China: The New Database for the Monitoring of Religions

The Chinese State Agency for Religious Affairs (SARA) operates a new database containing all information on religious personnel located on Chinese territory. This is referred to in Article 33 of the document ‘Administrative measures for Religious Personnel’, which shows full control over religions operating in the Chinese Territory (Source: Congressional Executive Commission on China, www.cecc.gov ).

This document contains seven (7) chapters and fifty-two (52) articles which provide a meticulous description of how and for whom all this information will be collected. In particular, the registration of any religious personnel, their characteristics, their type of work, their rights, their obligations, etc.

by Thanos S. Chonthrogiannis

©The law of intellectual property is prohibited in any way unlawful use/appropriation of this article, with heavy civil and criminal penalties for the infringer.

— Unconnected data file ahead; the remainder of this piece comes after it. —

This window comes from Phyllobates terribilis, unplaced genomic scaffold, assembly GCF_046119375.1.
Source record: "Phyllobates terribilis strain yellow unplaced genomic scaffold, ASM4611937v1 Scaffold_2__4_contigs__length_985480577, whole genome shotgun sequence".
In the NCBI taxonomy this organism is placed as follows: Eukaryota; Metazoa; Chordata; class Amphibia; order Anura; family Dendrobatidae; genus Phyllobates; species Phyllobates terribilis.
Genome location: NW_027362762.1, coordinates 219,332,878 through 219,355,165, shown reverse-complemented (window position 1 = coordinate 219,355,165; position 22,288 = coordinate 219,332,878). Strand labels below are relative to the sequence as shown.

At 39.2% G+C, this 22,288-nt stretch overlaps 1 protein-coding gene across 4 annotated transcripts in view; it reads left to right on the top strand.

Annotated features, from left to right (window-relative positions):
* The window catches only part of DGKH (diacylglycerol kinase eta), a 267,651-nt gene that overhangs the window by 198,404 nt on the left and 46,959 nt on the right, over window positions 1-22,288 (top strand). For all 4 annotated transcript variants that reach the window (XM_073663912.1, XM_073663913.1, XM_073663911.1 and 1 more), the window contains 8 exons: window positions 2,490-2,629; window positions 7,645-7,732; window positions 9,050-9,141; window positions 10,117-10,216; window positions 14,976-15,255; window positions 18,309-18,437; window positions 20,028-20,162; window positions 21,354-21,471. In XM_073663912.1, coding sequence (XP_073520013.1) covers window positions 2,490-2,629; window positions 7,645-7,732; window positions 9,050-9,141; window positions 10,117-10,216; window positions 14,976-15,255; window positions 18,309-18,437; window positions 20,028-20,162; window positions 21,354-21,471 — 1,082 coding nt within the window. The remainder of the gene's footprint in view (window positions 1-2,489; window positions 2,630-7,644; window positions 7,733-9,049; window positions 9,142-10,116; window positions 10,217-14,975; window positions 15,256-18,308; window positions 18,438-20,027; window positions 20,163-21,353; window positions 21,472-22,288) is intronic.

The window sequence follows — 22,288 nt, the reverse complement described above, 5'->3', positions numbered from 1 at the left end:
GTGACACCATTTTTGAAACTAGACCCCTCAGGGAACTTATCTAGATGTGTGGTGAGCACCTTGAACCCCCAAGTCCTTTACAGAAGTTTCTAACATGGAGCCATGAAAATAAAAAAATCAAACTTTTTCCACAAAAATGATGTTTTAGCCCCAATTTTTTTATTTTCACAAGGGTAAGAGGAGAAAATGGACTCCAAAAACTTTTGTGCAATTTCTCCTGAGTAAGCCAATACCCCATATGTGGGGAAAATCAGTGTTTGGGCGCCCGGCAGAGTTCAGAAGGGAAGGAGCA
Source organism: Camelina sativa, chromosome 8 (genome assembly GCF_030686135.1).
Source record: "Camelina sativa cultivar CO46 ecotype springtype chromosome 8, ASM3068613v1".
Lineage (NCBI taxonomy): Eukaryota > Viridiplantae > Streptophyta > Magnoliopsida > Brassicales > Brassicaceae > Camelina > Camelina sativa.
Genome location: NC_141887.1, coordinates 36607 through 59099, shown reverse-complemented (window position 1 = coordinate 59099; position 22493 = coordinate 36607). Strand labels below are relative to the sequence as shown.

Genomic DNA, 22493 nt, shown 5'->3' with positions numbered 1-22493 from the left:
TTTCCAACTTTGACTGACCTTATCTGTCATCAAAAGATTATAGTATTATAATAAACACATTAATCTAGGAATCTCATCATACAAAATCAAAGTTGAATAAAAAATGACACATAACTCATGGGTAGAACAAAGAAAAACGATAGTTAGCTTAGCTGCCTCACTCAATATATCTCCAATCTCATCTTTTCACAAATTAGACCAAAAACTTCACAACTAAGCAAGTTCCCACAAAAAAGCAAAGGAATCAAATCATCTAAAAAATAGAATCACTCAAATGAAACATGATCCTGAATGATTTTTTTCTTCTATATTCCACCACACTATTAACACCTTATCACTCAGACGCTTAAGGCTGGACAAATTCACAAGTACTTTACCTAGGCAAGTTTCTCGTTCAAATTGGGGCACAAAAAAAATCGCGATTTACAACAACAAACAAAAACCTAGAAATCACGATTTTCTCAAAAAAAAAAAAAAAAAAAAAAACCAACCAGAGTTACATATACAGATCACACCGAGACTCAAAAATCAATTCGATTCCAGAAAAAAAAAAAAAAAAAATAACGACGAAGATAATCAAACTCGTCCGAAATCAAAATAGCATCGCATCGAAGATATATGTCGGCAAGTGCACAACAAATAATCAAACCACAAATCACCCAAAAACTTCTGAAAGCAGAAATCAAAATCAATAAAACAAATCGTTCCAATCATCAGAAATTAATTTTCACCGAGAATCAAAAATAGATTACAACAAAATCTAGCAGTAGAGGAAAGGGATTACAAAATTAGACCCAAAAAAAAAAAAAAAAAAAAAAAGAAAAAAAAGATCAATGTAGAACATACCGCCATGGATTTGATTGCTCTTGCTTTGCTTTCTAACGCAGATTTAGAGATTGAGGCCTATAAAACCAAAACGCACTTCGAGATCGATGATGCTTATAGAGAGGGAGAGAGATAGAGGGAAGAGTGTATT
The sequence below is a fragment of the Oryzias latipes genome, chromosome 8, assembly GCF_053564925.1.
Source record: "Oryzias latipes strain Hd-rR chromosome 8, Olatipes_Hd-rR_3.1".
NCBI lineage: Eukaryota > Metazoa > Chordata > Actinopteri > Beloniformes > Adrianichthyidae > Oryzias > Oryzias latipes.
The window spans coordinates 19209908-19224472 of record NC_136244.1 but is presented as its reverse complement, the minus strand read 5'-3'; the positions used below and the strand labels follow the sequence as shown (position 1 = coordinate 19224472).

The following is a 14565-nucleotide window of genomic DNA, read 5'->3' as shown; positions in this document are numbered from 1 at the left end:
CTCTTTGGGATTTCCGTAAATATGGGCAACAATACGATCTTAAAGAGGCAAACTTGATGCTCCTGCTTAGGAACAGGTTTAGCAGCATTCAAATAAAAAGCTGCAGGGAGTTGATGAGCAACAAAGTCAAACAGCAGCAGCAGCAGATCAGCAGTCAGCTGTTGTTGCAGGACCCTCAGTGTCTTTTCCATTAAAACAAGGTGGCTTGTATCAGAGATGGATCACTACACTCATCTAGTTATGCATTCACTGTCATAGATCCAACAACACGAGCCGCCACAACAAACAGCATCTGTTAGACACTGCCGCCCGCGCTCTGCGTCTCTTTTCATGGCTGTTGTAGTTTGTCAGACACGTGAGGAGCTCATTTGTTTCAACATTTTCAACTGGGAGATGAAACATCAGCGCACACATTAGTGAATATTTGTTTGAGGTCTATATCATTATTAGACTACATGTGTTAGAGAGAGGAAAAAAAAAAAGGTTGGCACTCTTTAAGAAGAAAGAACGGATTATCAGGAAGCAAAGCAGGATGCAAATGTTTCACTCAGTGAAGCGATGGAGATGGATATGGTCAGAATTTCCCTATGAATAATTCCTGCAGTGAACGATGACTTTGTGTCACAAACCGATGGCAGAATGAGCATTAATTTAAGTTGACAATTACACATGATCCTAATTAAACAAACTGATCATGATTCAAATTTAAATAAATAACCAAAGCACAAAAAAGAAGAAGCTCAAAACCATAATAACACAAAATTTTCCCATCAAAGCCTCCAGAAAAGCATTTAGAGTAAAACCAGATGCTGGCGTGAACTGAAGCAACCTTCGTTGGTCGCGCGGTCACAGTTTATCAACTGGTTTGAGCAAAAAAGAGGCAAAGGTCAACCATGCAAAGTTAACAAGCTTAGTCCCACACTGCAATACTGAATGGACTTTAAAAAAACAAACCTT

Αποτέλεσμα εικόνας για religions of the world
Religions of the World in China Photo by the website www.getreligion.org

This above-mentioned document was first published last November on SARA’s website and was open for comment, suggestions, and corrections from the public. Its implementation will enter into force on 1 May 2021.

Religious personnel who wish to perform a religious function should meet specific criteria such as:

  1. They must love China.
  2. To support the leadership of the Chinese Communist Party.
  3. To support the socialist system.
  4. To Respect the laws and regulations.
  5. To apply fundamental values of communism/socialism.
  6. To Observe the principle of independence.
  7. To Observe the principle of self-management of religion.
  8. To abide by China’s religious policy.
  9. To implement the preservation of national unity and religious harmony.
  10. To implement the principle of social stability (Article 3).

The obligations of religious personnel include the resistance (fighting) of illegal religious activities and religious extremism as well as resistance to infiltration by foreign forces using religion.

The point is that religions are still regarded as state institutions and the commitments of religious staff as civil servants.

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